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Work of These Arquitectos Wouldn't Get Lost in Translation

Welcome to Archifacts, a new Curbed column in which we explore the work of lesser-known yet equally press-worthy architects. Know a blueprint star who isn't getting their due? Drop us a line.

The Chilean architecture firm dRN, founded in 2005 by Nicolás del Río and Max Núñez, has turned out plenty of compelling and innovative homes. For the past five years, dRN has produced the type of spare, efficient houses that could be perfect for the young American tired of the McMansion. They've somehow slipped under the radar of the American shelter press, but have been published extensively in the South American and European rags. So what's keeping them out of the U.S.? We're not sure, but we do know their skills would translate well to North America.

Take this hillside bachelor pad above Santiago, Chile (above). Wouldn't it make a welcome addition to the Hollywood Hills or the slopes above Malibu? Measuring in at just 2,475 square feet, its certainly no McMansion, but it packs plenty of enjoyment into that little space—talk about a pool with a view! The emphasis here is on quality materials and pure forms, and you can count us impressed. But please, let's get these guys some stateside commissions.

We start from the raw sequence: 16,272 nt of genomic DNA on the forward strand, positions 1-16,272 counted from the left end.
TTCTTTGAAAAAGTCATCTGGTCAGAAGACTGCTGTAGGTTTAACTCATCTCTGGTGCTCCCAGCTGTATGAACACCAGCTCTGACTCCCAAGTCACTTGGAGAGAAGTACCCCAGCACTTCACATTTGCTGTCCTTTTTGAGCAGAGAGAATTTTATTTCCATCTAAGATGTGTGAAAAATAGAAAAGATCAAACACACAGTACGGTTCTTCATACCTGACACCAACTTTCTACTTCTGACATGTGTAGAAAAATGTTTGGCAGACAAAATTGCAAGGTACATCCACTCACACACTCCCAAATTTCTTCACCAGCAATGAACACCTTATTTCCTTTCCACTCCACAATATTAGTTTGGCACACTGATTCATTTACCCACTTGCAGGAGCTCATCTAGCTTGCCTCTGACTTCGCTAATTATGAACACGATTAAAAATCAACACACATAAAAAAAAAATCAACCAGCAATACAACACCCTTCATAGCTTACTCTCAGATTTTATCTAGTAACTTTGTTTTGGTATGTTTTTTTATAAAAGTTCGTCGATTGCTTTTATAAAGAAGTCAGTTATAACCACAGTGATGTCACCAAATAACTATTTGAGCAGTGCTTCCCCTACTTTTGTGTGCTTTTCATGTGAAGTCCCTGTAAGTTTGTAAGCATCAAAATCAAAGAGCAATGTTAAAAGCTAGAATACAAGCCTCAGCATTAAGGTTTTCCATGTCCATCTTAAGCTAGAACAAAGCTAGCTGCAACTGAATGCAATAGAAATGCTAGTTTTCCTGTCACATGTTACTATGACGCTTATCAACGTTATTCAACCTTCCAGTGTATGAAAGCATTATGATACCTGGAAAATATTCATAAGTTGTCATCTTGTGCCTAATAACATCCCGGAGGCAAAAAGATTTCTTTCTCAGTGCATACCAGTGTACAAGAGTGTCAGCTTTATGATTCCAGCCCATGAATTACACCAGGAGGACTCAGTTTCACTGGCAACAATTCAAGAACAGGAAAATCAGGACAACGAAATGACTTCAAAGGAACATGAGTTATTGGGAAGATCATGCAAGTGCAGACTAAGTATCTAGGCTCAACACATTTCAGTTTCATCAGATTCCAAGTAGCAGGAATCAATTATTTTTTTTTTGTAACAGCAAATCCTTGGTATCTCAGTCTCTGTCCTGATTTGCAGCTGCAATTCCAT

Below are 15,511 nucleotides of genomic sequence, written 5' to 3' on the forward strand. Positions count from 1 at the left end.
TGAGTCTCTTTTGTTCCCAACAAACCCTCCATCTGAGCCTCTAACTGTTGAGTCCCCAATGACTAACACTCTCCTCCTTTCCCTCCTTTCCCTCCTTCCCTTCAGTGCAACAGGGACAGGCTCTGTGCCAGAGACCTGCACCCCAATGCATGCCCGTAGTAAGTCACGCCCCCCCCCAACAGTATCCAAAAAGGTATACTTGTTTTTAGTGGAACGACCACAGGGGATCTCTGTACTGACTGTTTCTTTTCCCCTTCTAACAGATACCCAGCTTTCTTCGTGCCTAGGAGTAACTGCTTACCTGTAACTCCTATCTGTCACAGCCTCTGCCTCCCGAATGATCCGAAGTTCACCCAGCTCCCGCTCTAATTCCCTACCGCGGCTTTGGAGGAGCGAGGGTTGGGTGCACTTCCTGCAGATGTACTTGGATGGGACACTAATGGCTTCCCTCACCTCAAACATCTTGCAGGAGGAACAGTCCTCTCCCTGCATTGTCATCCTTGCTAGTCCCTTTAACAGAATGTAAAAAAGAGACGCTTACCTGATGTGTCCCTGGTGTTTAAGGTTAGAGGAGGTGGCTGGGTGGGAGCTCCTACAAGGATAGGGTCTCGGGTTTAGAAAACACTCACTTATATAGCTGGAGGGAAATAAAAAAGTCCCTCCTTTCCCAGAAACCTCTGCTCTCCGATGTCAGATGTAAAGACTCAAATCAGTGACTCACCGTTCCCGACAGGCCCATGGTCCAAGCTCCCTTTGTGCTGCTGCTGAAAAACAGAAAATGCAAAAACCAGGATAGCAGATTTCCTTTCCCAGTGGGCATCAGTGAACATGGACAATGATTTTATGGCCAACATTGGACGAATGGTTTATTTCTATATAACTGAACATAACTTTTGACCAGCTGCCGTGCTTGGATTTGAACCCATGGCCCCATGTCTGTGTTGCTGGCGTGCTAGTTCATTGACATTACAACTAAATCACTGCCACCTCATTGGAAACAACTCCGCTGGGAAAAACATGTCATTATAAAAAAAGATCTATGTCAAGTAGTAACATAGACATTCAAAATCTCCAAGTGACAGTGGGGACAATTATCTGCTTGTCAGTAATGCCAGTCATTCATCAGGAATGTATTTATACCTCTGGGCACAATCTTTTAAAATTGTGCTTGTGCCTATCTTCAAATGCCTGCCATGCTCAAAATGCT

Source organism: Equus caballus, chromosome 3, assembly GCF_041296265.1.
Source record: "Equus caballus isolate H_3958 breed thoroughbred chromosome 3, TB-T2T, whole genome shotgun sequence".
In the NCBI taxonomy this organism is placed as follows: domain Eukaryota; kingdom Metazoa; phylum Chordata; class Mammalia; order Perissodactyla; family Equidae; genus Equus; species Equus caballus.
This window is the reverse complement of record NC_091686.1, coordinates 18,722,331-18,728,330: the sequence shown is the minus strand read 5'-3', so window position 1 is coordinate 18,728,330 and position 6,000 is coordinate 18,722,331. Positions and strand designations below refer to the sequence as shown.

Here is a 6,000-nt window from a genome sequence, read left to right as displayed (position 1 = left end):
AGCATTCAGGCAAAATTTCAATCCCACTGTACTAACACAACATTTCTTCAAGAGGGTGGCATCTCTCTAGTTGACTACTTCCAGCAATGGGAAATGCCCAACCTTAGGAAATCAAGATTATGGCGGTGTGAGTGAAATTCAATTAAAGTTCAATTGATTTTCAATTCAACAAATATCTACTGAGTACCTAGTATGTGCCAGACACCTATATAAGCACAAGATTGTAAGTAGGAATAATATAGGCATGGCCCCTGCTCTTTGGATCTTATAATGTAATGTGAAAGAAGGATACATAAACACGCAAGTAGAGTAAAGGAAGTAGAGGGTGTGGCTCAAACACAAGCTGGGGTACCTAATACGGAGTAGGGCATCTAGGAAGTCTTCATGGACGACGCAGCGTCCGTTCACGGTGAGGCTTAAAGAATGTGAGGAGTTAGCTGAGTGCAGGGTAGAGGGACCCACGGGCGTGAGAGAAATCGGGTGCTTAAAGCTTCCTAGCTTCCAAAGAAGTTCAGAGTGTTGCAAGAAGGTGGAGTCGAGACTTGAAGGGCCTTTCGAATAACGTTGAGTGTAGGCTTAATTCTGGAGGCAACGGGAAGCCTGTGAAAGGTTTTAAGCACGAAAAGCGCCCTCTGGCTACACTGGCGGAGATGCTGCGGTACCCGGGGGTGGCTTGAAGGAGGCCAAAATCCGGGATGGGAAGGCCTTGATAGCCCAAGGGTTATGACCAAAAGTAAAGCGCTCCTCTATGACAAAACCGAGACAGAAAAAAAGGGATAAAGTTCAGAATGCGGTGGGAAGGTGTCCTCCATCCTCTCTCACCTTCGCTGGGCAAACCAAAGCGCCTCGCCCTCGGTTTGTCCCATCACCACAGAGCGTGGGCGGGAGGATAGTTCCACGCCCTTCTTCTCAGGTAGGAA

? Well suited, perhaps, to a rocky site on the New England coast, the 2009 dRN product "La Baronia" utilizes rustic materials, construction techniques, and finishes to ensure that the building doesn't distract from the tremendous ocean views. The power of simplicity at work.

? Another dRN waterfront construct, 2009's "House at Punta Chilen," delivers loft-like living space and walls of glass without resorting to interior columns. Instead, the roof is supported by irregular steel trusses that make for a whimsical second floor, while the first floor consists of steel girders and plate-glass windows arranged in a regular pattern. The resulting contrast is not only functional, but eye-catching. With some proper hurricane shutters, this place has Florida Keys written all over it.

· dRN (official site)
· No McMansions for Millenials [WSJ]